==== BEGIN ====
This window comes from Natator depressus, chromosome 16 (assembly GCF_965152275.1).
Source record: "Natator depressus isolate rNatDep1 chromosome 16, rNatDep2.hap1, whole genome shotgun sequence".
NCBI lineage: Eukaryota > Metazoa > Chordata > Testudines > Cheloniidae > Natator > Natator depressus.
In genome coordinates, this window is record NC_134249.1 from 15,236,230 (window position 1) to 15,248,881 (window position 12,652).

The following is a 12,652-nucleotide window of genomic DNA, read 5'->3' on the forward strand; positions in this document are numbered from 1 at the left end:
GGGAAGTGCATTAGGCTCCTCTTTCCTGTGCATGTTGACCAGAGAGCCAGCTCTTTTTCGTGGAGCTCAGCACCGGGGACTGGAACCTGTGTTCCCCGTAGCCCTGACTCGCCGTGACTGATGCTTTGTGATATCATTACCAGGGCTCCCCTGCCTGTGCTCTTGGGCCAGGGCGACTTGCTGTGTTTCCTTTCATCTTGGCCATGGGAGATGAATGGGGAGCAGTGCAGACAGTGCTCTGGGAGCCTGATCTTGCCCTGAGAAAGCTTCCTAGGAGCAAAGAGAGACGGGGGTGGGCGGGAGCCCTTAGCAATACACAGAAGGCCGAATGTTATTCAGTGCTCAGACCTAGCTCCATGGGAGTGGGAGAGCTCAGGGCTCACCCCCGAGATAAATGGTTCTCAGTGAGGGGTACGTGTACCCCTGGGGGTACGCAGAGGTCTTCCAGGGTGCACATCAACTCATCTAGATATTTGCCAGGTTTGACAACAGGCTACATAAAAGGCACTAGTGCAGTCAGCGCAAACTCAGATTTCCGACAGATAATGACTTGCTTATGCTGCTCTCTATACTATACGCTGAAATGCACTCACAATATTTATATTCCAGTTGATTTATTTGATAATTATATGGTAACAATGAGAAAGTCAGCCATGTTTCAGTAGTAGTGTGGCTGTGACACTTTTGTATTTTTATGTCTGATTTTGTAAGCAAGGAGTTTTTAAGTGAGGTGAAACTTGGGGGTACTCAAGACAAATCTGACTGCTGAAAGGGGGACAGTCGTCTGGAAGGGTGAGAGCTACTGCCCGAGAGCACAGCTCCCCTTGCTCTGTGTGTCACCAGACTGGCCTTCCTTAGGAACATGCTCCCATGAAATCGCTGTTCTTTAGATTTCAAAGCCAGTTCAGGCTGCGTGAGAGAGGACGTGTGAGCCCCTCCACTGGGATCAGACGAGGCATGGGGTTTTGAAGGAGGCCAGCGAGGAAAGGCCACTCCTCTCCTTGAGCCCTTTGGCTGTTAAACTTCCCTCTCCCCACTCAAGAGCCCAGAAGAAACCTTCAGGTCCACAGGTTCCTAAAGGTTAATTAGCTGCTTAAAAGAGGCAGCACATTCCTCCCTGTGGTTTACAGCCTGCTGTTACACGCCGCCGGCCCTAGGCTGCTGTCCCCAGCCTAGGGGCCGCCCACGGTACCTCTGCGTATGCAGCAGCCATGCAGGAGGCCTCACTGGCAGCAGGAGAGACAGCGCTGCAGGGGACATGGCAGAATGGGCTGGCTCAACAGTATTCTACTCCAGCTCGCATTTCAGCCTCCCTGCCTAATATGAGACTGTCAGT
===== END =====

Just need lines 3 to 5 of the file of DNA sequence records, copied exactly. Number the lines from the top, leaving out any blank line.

NCBI lineage: Eukaryota > Metazoa > Chordata > Testudines > Cheloniidae > Natator > Natator depressus.
In genome coordinates, this window is record NC_134249.1 from 15,236,230 (window position 1) to 15,248,881 (window position 12,652).

The following is a 12,652-nucleotide window of genomic DNA, read 5'->3' on the forward strand; positions in this document are numbered from 1 at the left end: